Statisticians are now waiting for the results of the National Sample Survey Office (NSSO) survey on household expenditure for 2016-17, likely to be published in 2018. The current GDP estimates continue to depend on the last survey which was conducted in 2011-12 and published in 2013. This input has a significant bearing on estimating private final consumption expenditure which is 55-60 percent of India's GDP.
When the next NSSO survey results get incorporated into the GDP estimates which would then be released in 2019, the entire set of GDP numbers from 2012-13 to 2017-18 are likely to get revised.
What if we discover in 2019 that the economy was performing below potential but little was done to revive it because the available estimate suggested top-of-the-world, China-beating growth?
Also Read: The GDP Is A Flawed But Magical Indicator
Does India Need Its Own Li Keqiang Index?
A U.S. state department cable leaked by Wikileaks in 2010 quotes the current Chinese Premier Li Keqiang saying in 2007, when he was the head of China's north-eastern Liaoning province, that he monitored three data points – electricity consumption, rail cargo volumes, and loan growth points – to get a better sense of economic activity than what China's GDP data showed. This informal gauge was soon adopted by a number of China-watchers.
Likewise, it may be prudent for India to monitor macroeconomic factors that are more directly observable.
This index could serve as a proxy for GDP, to support policy decisions till the GDP measurement infrastructure is revamped.
Issues With The Base Year
Had the GDP revisions resulted in a parallel upward or downward shift in the growth rate, it would have been less confusing for policy makers. The January 2017 revision, however, revised GDP downward for 2012-13 to 2014-15, and higher for 2015-16. This suggests that there may be inflection points and structural breaks in the data. That in turn can perhaps be tracked back to the choice of base year and the out-of-phase data availability around the base year. 2011-12, it seems now, turned out to be an inflection point in the Indian economy, from high growth of previous decade to lower growth of the current decade. When the series was launched, models used to estimate GDP continued to depend on pre-2011-12 data.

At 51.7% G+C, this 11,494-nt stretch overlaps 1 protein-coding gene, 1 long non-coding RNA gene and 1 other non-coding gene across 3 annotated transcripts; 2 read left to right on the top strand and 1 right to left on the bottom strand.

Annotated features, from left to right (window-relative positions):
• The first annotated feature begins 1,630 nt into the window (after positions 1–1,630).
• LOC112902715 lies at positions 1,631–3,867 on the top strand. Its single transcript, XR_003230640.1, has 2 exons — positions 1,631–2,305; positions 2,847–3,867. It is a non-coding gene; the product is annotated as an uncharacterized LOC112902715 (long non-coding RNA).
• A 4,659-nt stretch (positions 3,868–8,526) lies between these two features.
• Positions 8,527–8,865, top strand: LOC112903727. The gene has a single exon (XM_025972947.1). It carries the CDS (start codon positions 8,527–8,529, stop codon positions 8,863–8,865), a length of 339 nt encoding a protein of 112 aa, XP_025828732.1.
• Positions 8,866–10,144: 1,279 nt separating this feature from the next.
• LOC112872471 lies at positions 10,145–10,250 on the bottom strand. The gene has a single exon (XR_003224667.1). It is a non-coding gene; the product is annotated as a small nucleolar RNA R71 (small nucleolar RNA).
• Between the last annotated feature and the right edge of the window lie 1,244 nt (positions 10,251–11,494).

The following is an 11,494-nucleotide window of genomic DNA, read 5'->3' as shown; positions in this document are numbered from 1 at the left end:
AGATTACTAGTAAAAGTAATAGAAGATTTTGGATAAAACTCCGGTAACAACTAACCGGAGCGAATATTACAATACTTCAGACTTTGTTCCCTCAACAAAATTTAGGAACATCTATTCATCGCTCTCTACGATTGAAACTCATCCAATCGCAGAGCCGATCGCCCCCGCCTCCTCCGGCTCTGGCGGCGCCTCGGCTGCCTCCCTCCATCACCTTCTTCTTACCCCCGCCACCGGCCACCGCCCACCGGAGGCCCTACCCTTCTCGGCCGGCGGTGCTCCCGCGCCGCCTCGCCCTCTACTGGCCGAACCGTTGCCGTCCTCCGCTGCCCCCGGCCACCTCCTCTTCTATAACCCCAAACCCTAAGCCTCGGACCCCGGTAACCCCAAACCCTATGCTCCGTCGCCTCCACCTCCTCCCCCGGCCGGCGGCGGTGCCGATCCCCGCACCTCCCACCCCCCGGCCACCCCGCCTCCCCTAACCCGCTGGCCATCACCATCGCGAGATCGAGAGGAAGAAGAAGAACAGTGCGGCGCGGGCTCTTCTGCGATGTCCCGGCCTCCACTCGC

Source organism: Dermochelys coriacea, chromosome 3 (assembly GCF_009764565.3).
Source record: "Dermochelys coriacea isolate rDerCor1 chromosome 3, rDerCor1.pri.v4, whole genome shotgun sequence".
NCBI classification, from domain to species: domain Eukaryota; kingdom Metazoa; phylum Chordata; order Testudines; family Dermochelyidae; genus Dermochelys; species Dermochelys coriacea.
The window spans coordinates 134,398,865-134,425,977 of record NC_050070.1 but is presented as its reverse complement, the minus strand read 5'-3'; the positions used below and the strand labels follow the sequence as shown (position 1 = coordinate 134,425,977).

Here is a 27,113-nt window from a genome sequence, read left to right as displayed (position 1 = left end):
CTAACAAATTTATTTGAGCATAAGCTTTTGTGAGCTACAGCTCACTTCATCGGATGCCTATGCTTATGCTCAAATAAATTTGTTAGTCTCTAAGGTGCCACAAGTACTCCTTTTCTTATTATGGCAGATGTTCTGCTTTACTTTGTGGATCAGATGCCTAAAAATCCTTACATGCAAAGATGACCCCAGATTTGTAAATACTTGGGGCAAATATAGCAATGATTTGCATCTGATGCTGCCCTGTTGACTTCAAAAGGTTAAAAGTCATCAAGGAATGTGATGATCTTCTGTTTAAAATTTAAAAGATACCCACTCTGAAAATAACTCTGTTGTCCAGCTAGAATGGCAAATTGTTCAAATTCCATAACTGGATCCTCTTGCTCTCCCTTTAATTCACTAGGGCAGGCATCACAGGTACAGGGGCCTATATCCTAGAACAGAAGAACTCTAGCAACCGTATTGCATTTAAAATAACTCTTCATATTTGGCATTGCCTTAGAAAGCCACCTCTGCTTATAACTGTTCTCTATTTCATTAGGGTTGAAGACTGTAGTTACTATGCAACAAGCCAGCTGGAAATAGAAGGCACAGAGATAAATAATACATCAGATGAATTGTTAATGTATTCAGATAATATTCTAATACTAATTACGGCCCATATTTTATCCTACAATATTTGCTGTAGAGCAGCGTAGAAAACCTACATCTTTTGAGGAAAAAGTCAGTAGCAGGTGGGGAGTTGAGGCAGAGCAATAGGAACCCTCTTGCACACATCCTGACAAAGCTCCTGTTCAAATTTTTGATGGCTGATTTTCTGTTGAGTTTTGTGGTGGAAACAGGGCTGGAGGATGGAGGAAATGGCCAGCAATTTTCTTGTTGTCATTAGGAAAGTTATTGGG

As more data started arriving post 2011-12, the upwards bias got corrected, and the revised GDP came down.
Without going into whether 2011-12 was an optimal choice as the base year, there's still a comparison to be drawn on whether the data had settled enough before the latest GDP series was launched.
- The series with 1999-2000 as the base year was launched in 2006.
- The one with 2004-2005 as the base year was launched in 2010.
A gap of five to six years between the base year and the launch of the series allows for more information to come in, based on which various statistical models are updated or rebuilt. The 2011-12 series, launched in January 2015 did not allow for this.
Better Data For The Statistical Models
To correct this now, the next base year can be aligned with the year that the next NSSO Household Expenditure Survey is published, since that data will play into the estimates of private consumption, the largest component of India's GDP. Subsequently, more resources could be allotted to carry out the Annual Survey of Industry annually from its current publication once every two years. The five-year gap in the household survey could also be reduced. As such, the method of GDP estimation does not need to change, it is the quality of data input into that process which needs to improve.
Deep Narayan Mukherjee is a financial services professional and visiting faculty of finance at IIM Calcutta.
The views expressed here are those of the author’s and do not necessarily represent the views of BloombergQuint or its editorial team.